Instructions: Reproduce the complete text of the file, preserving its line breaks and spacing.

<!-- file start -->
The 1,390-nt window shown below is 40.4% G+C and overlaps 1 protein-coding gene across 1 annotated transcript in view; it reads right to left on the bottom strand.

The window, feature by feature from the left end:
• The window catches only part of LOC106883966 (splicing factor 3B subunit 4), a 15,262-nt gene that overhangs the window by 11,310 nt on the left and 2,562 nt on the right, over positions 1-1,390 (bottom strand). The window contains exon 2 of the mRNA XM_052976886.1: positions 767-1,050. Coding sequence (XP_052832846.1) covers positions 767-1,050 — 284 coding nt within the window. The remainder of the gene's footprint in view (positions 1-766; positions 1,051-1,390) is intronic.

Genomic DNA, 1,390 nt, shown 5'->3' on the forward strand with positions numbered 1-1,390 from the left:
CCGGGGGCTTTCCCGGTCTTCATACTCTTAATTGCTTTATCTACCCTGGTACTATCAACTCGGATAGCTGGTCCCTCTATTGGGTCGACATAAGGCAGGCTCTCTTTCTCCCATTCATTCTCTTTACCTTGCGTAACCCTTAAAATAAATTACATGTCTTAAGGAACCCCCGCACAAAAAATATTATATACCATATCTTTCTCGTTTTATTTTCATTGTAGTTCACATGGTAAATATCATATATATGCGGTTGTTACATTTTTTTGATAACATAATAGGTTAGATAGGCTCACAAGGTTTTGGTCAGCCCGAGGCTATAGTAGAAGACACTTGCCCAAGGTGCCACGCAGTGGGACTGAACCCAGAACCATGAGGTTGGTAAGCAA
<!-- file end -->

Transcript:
The 1,390-nt window shown below is 40.4% G+C and overlaps 1 protein-coding gene across 1 annotated transcript in view; it reads right to left on the bottom strand.

The window, feature by feature from the left end:
• The window catches only part of LOC106883966 (splicing factor 3B subunit 4), a 15,262-nt gene that overhangs the window by 11,310 nt on the left and 2,562 nt on the right, over positions 1-1,390 (bottom strand). The window contains exon 2 of the mRNA XM_052976886.1: positions 767-1,050. Coding sequence (XP_052832846.1) covers positions 767-1,050 — 284 coding nt within the window. The remainder of the gene's footprint in view (positions 1-766; positions 1,051-1,390) is intronic.

Genomic DNA, 1,390 nt, shown 5'->3' on the forward strand with positions numbered 1-1,390 from the left:
CCGGGGGCTTTCCCGGTCTTCATACTCTTAATTGCTTTATCTACCCTGGTACTATCAACTCGGATAGCTGGTCCCTCTATTGGGTCGACATAAGGCAGGCTCTCTTTCTCCCATTCATTCTCTTTACCTTGCGTAACCCTTAAAATAAATTACATGTCTTAAGGAACCCCCGCACAAAAAATATTATATACCATATCTTTCTCGTTTTATTTTCATTGTAGTTCACATGGTAAATATCATATATATGCGGTTGTTACATTTTTTTGATAACATAATAGGTTAGATAGGCTCACAAGGTTTTGGTCAGCCCGAGGCTATAGTAGAAGACACTTGCCCAAGGTGCCACGCAGTGGGACTGAACCCAGAACCATGAGGTTGGTAAGCAA